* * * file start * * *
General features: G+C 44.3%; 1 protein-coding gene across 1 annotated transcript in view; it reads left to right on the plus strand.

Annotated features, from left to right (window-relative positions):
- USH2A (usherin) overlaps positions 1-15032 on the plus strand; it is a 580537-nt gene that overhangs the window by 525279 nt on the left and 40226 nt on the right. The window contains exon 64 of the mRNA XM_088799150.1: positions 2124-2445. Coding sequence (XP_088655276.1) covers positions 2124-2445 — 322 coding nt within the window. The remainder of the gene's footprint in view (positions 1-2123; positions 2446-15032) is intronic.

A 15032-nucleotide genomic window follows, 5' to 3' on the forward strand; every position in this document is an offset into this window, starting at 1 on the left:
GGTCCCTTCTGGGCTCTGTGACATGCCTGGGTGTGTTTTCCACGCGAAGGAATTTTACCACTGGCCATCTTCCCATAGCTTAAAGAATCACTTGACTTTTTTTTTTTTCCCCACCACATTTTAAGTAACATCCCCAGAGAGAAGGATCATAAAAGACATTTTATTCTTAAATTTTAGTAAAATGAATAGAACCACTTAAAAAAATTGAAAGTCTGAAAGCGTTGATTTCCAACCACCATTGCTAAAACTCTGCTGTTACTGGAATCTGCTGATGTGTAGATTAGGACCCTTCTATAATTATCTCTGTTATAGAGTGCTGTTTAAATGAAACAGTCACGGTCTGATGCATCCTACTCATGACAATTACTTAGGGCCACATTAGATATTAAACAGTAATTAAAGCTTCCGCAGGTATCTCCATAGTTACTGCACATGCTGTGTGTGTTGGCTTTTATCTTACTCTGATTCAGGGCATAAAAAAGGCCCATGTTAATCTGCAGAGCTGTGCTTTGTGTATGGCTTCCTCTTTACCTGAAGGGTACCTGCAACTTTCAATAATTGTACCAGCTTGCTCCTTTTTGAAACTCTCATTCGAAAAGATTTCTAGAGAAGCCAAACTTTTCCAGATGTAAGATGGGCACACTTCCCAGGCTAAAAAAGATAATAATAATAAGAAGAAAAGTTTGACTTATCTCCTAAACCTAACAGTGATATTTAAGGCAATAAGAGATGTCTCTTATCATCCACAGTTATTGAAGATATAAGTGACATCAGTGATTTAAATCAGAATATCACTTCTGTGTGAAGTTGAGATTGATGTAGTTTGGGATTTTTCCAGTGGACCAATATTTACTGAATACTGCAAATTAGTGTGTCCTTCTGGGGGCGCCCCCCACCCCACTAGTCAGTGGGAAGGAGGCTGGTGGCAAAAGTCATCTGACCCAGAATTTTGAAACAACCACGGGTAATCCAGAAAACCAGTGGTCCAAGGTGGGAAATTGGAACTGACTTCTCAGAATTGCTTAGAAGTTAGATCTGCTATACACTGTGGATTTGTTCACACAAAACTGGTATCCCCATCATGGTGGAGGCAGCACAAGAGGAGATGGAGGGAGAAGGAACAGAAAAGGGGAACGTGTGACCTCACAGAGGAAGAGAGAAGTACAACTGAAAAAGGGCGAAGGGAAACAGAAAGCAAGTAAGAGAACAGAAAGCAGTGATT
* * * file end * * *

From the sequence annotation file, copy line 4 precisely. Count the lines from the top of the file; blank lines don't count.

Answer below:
A 15032-nucleotide genomic window follows, 5' to 3' on the forward strand; every position in this document is an offset into this window, starting at 1 on the left: